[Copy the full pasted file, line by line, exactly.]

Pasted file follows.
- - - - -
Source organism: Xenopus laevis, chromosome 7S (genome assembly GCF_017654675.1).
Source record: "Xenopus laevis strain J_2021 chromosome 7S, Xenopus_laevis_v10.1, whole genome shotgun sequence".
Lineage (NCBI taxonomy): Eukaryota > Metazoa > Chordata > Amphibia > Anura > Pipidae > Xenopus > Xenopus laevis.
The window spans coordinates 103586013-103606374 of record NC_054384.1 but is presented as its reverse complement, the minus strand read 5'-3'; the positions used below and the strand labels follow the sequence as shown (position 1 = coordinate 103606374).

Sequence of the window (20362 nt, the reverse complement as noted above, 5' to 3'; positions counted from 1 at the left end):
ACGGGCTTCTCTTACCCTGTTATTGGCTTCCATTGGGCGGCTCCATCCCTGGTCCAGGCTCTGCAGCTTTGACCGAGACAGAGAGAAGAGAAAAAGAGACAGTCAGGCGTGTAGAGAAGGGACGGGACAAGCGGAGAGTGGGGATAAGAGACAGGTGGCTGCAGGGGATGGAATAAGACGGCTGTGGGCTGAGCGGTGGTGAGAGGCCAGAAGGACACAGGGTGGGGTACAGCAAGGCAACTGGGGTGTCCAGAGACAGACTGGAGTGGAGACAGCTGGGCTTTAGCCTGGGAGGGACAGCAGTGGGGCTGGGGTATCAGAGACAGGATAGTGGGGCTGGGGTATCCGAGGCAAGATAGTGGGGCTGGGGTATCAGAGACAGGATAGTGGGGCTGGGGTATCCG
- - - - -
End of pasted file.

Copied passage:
Source organism: Xenopus laevis, chromosome 7S (genome assembly GCF_017654675.1).
Source record: "Xenopus laevis strain J_2021 chromosome 7S, Xenopus_laevis_v10.1, whole genome shotgun sequence".
Lineage (NCBI taxonomy): Eukaryota > Metazoa > Chordata > Amphibia > Anura > Pipidae > Xenopus > Xenopus laevis.
The window spans coordinates 103586013-103606374 of record NC_054384.1 but is presented as its reverse complement, the minus strand read 5'-3'; the positions used below and the strand labels follow the sequence as shown (position 1 = coordinate 103606374).

Sequence of the window (20362 nt, the reverse complement as noted above, 5' to 3'; positions counted from 1 at the left end):
ACGGGCTTCTCTTACCCTGTTATTGGCTTCCATTGGGCGGCTCCATCCCTGGTCCAGGCTCTGCAGCTTTGACCGAGACAGAGAGAAGAGAAAAAGAGACAGTCAGGCGTGTAGAGAAGGGACGGGACAAGCGGAGAGTGGGGATAAGAGACAGGTGGCTGCAGGGGATGGAATAAGACGGCTGTGGGCTGAGCGGTGGTGAGAGGCCAGAAGGACACAGGGTGGGGTACAGCAAGGCAACTGGGGTGTCCAGAGACAGACTGGAGTGGAGACAGCTGGGCTTTAGCCTGGGAGGGACAGCAGTGGGGCTGGGGTATCAGAGACAGGATAGTGGGGCTGGGGTATCCGAGGCAAGATAGTGGGGCTGGGGTATCAGAGACAGGATAGTGGGGCTGGGGTATCCG